Gonna Fly Now — The Return of Zoroark-GX to the Ring
Hello, PokeBeach aficionados! Welcome back to another article. Today I will convince you that everyone’s old pal Zoroark-GX is back to stay in the Expanded meta! It’s been a while since Zoroark-GX has seen any play, dating back to Zoroark-GX / Garbodor variants of yesteryear. However, Zoroark-GX has seen a resurgence by becoming the de facto consistency partner and general damage baton for a few different strategies. Today, we’ll be revisiting my old favorite of Zoroark-GX / Counters.
Zoroark-GX in the Current Expanded Format
Before we explore what tricks Zoroark-GX has up its sleeve with the latest sets, there’s been an important change in the Pokemon TCG since its dominance: The first turn rule! Because you can’t play Supporter cards on the first turn anymore, Zoroark-GX variants have struggled with consistency issues (ironic, I know). The ban limits Brigette, the creme de la creme of setup Supporters, from fetching multiple Zorua going first. This puts any Zoroark-GX variant on the back foot from the get-go since deck builders have to overcompensate their list with extra ‘Ball’ Trainer cards for the 50% of games where Brigette can’t be played. Overcompensation with early search usually means less space in a deck list for techs, other consistency, and overall options on how to play a deck.
Expanded is a fast-paced format: Pikachu and Zekrom-GX is expected to use Full Blitz on the first turn, Arceus and Dialga and Palkia-GX can Altered Creation GX for a single attachment via Double Dragon Energy, and many more. Because of the terrifying speed of these popular decks, being able to evolve Pokemon is a premium! Of course, there are exceptions like Rowlet and Alolan Exeggutor-GX / Vileplume, but without any way to disrupt or slow down the opponent as Vileplume can do, there aren’t enough turns in a Pokemon game to evolve your Pokemon, attack, and win. You might point to Pokemon VMAX as a counterexample, but they have the benefit of 300+ HP allowing them to withstand attacks. The lowly 210 HP on Zoroark-GX can be reached by almost all Expanded meta decks.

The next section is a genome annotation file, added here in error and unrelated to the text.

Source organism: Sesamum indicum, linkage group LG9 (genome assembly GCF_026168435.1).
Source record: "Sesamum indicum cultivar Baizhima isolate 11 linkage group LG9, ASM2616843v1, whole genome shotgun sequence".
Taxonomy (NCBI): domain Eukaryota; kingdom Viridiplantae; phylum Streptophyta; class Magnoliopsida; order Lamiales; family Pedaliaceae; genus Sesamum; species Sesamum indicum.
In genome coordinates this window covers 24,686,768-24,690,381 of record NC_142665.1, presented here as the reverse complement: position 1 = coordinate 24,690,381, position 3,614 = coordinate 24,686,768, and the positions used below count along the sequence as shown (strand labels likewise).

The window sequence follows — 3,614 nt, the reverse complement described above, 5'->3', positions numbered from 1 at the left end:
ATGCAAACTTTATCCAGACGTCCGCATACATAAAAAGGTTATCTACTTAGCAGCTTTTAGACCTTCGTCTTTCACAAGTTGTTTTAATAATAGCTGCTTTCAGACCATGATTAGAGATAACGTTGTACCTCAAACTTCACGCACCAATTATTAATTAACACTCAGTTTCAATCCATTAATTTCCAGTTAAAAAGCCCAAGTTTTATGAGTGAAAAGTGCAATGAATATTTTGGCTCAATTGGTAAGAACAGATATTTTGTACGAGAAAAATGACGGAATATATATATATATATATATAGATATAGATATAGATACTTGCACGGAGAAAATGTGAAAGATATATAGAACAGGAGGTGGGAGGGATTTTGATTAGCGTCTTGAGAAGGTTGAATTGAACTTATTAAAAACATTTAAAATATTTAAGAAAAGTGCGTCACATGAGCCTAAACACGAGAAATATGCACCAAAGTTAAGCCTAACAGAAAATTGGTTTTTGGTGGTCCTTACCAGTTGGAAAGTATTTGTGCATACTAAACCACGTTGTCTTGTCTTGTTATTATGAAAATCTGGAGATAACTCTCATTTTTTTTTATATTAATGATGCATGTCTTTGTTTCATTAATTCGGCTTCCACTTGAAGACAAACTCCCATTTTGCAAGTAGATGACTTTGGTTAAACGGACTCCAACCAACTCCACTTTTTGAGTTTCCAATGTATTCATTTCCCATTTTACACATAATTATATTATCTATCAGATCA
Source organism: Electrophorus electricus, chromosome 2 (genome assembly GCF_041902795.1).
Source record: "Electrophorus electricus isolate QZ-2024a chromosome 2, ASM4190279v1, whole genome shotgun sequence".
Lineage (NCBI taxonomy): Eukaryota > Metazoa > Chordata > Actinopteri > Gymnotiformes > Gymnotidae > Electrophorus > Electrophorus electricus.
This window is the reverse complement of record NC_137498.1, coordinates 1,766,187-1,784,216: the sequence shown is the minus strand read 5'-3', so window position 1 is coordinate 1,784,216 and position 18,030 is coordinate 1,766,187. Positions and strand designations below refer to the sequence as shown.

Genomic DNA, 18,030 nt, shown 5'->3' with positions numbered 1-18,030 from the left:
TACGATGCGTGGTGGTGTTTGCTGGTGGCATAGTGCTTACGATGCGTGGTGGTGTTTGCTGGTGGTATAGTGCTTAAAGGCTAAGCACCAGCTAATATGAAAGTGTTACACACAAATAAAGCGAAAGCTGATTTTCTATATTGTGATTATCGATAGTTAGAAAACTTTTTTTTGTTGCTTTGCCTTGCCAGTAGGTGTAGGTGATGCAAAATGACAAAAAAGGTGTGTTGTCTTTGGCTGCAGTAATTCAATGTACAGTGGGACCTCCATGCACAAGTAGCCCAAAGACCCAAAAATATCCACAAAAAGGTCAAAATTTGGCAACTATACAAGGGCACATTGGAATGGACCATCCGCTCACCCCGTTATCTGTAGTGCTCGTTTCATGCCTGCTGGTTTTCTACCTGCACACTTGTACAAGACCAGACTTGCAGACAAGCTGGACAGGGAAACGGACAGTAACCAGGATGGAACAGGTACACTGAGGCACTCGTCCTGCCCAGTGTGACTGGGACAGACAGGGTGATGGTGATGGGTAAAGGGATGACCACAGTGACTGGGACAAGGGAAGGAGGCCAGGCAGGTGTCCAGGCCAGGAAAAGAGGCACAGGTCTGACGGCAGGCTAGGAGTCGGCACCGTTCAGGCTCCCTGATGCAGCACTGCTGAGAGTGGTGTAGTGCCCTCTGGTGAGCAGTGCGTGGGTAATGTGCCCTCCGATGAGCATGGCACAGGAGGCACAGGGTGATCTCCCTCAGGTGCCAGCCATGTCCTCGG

I say this to emphasize the fact that Zoroark-GX variants right now are always behind in the Prize race. Early KOs on Zorua, etc. are to be expected and it’s unreasonable to expect a few turns to evolve, use your Trade Ability multiple times, and attack with Riotous Beating or Garbodor‘s Trashalanche enough to take all six Prizes. Additionally, as the length of games in Expanded shorten, the benefits of Trade as a form of consistency drops as well since there are fewer turns to use it.
To pile onto this dreary train of thought, Sudowoodo is extremely popular right now! Sudowoodo is a standard inclusion in nearly all Pikachu and Zekrom-GX decks, Coalossal VMAX decks, and Roxie / Garchomp and Giratina-GX decks. Sudowoodo cripples Zoroark-GX variants in the way a Razor scooter hurts your shin. Sudowoodo limits your Bench to a maximum of four Pokemon, which often means having only one or two Zoroark-GX especially if you need to play Tapu Lele-GX or Dedenne-GX.
So, now that I have sufficiently explained how big of a pickle Zoroark-GX is in, let me show you why you should give it a chance:
Zoroark-GX / Counters Deck List
That’s right – Zoroark-GX / Counters is back! I based this list off of a second-place finish Pedro Torres took at a large online tournament, but I found some areas that I thought could be improved.